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10,000 Hours · 10 April 2009

In his book, The Immortal Game, David Shenk suggests that excellence in chess or any endeavor for that matter comes about when the individual practices for roughly 10,000 hours. He uses statistics and quotes to explain this mastery number. More importantly, he showed me that I still have much time to put into my craft before I become a master writer.


I am sure that Mr. Shenk did not write his book on the history of chess to tell me that I need to pay my dues to become a professional writer. I already knew that. But it is nice to get encouragement from any source. Whether it was meant as such or not.


When people tell me that they have surfed to my websites and read what I have put out for the world to read, I am encouraged. I like to know that I am being read whether I get a fan or not. In all of the flotsam and jetsam that is afloat in the ocean of cyberspace, it is nice to know that somebody took the time to see what wreckage I have added. In some cases, people just stumble upon my writing because they googled something I wrote about. Then again, that is good news too.


I know that I am a bit Polyanna-ish in regards to thinking I will make it as a writer when I have finally paid my dues. But I can not help being so. I can not help but think that I was made to write. I can not help but think that those people who have commented positively about my writing were more than just my friends and family being nice but thinking in the back of their minds that the phase would pass. I can not help but think that at least some of the hard work that I have done to become a wordsmith will count toward that 10,000 hours and I will in some measure be a successful writer. I can not help but think that I will be a professional writer, even if it means that I am being Polyanna-ish.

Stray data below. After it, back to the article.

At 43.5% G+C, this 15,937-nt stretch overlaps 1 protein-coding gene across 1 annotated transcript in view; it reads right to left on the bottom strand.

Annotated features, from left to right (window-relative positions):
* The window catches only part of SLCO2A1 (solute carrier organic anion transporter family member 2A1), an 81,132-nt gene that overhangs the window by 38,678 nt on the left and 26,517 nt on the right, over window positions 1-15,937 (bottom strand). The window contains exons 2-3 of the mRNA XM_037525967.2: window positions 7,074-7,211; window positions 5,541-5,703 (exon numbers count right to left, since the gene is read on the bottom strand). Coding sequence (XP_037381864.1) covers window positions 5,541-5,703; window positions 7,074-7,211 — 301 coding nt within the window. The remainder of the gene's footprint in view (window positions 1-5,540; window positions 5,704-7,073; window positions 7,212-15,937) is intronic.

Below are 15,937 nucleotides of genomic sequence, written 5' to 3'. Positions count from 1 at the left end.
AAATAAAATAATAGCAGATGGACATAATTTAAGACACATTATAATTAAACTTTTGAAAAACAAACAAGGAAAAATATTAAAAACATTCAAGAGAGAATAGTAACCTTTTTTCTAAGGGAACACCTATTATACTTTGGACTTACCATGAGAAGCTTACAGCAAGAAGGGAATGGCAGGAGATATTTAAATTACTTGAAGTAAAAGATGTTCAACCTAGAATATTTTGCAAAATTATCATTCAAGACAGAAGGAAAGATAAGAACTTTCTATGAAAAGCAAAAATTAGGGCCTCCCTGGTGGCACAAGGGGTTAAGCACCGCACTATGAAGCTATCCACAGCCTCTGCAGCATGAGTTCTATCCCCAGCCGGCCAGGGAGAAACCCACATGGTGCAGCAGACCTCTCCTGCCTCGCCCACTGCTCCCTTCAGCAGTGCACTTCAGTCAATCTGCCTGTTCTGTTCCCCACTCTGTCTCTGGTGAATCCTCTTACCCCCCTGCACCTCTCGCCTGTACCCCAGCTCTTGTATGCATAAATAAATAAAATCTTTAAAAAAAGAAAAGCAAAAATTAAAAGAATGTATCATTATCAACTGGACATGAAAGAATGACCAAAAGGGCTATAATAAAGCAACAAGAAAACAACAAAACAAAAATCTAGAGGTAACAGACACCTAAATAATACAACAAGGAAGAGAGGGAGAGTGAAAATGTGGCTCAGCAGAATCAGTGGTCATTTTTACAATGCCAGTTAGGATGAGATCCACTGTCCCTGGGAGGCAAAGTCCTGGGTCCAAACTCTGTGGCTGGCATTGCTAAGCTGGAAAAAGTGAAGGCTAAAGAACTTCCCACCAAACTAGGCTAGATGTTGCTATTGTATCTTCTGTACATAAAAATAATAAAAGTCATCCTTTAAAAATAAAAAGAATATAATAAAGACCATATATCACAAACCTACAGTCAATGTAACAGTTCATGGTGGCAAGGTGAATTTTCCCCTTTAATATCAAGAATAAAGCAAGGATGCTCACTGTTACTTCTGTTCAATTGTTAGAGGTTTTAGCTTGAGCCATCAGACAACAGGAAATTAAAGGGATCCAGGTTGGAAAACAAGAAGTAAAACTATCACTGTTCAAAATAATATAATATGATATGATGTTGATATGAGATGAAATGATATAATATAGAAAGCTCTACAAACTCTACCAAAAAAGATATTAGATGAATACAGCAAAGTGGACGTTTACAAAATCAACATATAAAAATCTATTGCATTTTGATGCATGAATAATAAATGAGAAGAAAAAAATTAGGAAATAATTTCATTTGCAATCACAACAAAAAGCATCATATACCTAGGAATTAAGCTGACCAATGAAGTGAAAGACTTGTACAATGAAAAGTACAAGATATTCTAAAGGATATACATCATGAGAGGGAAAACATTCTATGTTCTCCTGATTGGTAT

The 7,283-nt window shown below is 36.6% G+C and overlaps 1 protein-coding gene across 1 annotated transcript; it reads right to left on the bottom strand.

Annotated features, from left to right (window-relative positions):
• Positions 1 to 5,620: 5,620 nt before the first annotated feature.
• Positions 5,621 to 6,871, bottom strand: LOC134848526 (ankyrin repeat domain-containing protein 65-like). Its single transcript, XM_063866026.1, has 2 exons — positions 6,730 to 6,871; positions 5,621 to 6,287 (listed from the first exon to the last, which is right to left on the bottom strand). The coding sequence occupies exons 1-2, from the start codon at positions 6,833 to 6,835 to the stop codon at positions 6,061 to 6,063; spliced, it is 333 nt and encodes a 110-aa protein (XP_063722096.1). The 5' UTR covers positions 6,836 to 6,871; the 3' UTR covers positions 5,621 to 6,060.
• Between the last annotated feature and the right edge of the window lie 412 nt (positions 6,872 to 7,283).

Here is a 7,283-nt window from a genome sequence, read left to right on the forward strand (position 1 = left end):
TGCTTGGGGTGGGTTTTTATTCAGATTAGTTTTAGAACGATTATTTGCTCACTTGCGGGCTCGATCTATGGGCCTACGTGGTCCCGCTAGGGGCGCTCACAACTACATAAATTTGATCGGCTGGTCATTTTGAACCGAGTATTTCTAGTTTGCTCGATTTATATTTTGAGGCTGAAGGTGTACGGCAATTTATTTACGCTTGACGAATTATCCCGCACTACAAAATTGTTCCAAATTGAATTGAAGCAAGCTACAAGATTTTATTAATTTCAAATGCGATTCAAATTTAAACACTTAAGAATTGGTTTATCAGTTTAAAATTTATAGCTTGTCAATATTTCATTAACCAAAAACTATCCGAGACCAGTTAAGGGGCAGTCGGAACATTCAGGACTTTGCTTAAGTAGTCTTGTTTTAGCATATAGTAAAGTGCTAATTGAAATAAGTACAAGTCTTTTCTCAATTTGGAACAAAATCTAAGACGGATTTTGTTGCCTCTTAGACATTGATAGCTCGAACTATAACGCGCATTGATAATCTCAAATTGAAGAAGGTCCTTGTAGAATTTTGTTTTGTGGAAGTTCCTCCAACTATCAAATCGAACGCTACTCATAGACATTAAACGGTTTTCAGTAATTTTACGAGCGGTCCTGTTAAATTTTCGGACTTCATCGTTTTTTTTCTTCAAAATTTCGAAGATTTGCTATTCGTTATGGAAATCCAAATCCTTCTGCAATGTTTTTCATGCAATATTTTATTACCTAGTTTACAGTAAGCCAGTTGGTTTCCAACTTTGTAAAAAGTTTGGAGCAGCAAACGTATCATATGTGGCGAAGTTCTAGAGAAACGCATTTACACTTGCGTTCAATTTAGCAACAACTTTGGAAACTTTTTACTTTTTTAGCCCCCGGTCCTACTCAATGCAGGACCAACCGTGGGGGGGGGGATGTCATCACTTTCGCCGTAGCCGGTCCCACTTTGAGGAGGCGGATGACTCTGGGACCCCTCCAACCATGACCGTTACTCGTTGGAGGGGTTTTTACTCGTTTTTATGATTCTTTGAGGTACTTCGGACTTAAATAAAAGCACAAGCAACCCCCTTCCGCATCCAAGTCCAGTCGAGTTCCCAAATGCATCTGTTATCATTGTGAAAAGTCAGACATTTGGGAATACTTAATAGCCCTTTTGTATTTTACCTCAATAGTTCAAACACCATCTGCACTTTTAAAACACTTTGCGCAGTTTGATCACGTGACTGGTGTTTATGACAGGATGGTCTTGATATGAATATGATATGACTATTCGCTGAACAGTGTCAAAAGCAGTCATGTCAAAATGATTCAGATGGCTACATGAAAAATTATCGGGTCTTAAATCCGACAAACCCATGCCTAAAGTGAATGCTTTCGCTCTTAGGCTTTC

In the final analysis, I will probably be like Mr. Shenk when it comes to chess. I do not have the desire to put in the time to become a master of the game. But I do have the desire to become a master at writing. I have the desire to write, edit, take criticism, edit, and continue to write until I have what it takes to be that published writer. When it comes down to it, 10,000 hours is just five years of full-time work. It is not that long to somebody who is committed. And while my wife thinks that I am committable because I love to write, I am committed to my craft. More at some times more than at others. But I am committed.


I hope that Mr. Shenk is right about the 10,000 hours. For if he is, it is just a matter of time before I am recognized as a real writer. That is if the countless journals, pages of writing, and columns I have written figure into that total. If not, I suppose that I still have about 9,999 hours to go. Still, that is not too great a price for excellence.

© 2009 Michael T. Miyoshi

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